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Bindings

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On the Subject of let and let rec

The let and let rec statements introduce new names into the current scope.
In other words, they let you declare new bindings (quite similar to constants in other languages).

Syntax

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let name1 = value1 [, name2 = value2]
let rec name1 = func1 [and name2 = func2]

Parameters

name1, name2, …, nameN
Names to be used for the binding identifiers.

value1, value2, …, valueN
Any valid Grain expression.

func1, func2, …, funcN
Any valid Grain functions.

Description

let allows you to introduce names, and let rec allows you to introduce recursive definitions.

Using let

Using let is pretty simple:

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# Assigning the value 5 to the name 'foo'
let foo = 5

# Assigning the value of name 'foo' to name 'bar'
let bar = foo

# Assigning this function to the name 'add2'
let add2 = (a, b) => a + b

# Assigning the result of this block to the name 'baz'
let baz = {
let a = 5;
let b = 6;
a * b
} # baz is now the value 30

let is scoped to the nearest block. That really just means it’s scoped to the nearest enclosing curly braces:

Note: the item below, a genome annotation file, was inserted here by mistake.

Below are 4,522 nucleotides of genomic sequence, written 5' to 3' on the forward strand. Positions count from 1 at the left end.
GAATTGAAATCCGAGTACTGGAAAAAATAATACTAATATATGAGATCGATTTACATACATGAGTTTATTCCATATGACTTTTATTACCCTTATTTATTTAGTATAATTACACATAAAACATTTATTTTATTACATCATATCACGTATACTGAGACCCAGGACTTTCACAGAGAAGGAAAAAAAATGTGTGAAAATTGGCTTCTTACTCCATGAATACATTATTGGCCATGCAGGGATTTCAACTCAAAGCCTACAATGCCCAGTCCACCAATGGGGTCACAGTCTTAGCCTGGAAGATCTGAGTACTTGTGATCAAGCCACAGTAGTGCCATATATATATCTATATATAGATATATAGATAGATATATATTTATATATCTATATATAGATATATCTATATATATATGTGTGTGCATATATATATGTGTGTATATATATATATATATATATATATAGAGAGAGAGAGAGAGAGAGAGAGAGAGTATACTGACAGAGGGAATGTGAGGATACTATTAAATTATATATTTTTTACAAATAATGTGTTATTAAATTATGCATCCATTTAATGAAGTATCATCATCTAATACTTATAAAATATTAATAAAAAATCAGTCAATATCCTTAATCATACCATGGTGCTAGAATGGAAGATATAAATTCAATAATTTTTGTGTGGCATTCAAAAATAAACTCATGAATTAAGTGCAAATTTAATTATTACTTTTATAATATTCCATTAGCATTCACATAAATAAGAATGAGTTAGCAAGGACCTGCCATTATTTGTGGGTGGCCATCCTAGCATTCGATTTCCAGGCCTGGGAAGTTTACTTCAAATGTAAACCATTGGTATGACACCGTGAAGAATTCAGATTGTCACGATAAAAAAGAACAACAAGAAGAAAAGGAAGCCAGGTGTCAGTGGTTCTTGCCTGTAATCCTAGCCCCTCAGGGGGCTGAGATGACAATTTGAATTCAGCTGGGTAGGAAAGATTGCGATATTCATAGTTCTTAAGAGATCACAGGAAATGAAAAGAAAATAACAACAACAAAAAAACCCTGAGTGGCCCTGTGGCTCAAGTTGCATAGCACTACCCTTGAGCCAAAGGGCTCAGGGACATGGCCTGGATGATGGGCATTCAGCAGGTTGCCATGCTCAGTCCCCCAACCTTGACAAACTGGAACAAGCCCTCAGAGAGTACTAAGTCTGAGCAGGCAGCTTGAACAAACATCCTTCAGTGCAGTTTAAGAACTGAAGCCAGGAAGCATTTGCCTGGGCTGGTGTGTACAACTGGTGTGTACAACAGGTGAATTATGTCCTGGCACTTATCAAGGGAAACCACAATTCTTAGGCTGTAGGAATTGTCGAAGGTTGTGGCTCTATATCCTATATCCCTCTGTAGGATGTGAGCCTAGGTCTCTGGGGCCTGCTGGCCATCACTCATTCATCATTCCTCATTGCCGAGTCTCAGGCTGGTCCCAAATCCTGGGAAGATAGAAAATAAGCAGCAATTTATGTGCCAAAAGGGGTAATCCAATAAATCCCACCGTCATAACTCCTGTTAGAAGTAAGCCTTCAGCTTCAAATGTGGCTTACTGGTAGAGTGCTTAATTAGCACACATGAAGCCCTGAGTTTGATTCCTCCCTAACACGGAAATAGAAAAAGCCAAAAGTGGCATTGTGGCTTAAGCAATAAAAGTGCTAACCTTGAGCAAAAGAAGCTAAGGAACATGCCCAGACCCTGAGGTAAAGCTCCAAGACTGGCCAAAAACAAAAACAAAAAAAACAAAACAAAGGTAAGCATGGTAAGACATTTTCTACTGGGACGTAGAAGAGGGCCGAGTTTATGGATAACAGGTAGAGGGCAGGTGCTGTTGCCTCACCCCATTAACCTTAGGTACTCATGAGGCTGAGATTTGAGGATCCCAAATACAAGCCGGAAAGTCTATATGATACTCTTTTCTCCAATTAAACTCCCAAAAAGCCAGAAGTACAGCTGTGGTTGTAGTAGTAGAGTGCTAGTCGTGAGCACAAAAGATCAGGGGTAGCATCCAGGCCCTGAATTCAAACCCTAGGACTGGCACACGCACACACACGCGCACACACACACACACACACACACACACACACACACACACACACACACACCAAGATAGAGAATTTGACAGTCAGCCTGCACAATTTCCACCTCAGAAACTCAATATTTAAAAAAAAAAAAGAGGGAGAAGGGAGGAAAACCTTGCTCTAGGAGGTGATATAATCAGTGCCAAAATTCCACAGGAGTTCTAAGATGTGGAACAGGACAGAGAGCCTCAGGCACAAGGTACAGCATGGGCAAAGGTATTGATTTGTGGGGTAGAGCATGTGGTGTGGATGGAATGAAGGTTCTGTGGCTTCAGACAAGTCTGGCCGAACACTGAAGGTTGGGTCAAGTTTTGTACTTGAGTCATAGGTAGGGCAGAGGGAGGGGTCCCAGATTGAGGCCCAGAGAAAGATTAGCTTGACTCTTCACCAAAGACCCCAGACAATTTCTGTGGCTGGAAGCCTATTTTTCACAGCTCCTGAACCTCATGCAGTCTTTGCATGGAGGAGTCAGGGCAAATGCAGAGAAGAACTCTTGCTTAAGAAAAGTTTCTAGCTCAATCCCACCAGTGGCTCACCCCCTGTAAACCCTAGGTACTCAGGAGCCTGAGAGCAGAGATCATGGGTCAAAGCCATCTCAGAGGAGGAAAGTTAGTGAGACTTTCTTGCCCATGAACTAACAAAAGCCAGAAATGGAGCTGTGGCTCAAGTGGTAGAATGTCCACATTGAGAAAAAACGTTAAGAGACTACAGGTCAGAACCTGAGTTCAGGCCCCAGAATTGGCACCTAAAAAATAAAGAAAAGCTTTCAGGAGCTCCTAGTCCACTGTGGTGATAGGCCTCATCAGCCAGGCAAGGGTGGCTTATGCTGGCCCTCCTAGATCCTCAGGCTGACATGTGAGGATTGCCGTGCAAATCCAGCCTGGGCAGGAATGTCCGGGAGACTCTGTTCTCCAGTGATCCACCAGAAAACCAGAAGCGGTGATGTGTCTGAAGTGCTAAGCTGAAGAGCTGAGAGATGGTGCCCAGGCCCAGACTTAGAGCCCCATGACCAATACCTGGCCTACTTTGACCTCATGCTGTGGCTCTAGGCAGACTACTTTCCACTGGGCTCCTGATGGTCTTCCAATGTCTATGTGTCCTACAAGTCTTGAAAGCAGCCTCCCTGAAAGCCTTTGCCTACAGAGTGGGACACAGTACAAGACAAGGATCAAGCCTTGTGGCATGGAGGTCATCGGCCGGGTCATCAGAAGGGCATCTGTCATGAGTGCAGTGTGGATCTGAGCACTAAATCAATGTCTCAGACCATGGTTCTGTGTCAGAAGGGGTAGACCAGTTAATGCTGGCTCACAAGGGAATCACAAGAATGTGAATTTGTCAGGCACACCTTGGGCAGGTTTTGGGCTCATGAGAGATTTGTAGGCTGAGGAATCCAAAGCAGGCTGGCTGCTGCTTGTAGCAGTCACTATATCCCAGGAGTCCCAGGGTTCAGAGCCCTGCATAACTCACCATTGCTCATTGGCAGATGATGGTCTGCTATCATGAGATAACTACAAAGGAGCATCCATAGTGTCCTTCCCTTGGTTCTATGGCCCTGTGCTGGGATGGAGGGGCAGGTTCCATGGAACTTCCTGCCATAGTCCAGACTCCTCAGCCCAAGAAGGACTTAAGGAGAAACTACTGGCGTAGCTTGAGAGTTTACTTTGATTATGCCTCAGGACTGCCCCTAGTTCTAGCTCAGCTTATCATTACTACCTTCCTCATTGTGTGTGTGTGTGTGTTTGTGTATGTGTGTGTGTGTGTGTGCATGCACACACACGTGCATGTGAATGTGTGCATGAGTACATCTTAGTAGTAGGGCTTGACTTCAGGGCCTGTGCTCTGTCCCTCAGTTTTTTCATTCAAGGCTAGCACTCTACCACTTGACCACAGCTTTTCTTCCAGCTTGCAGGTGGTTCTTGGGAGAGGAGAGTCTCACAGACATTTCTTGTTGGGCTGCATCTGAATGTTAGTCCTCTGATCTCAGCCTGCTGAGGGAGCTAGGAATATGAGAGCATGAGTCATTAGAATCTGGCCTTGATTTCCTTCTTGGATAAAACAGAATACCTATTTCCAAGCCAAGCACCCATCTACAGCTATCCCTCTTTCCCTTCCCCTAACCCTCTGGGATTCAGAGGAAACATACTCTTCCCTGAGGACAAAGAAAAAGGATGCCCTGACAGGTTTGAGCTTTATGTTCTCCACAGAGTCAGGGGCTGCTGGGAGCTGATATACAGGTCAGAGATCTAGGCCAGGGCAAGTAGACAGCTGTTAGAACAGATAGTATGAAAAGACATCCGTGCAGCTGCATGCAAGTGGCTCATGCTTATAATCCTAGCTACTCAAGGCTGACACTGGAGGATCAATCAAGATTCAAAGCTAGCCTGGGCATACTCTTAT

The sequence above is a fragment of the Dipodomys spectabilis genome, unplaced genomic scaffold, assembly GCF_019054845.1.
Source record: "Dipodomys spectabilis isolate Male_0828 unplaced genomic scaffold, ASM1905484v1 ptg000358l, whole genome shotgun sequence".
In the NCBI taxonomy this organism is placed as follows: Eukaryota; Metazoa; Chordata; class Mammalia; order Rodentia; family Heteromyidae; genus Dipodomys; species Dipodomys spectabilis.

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let a = {
# This is allowed, since this 'a' only exists within the enclosing braces.
let a = 3;

let b = 4;
a + b
}

a # This evaluates to 7.

b # This is a name error, since 'b' only existed in the earlier block.

Using let rec

let rec primarily allows you to define recursive functions.
The name of the identifier used will be within the scope of the body of the function:

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let rec fib = (n) => {
if (n < 2) {
n
} else {
fib(n-1) + fib(n-2)
}
}

let rec also allows you to define mutually recursive functions:

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let rec isEven = (n) => {
if (n > 1) {
isOdd(n-1)
} else {
n == 0
}
}
and isOdd = (n) => {
if (n > 1) {
isEven(n-1)
} else {
n == 1
}
}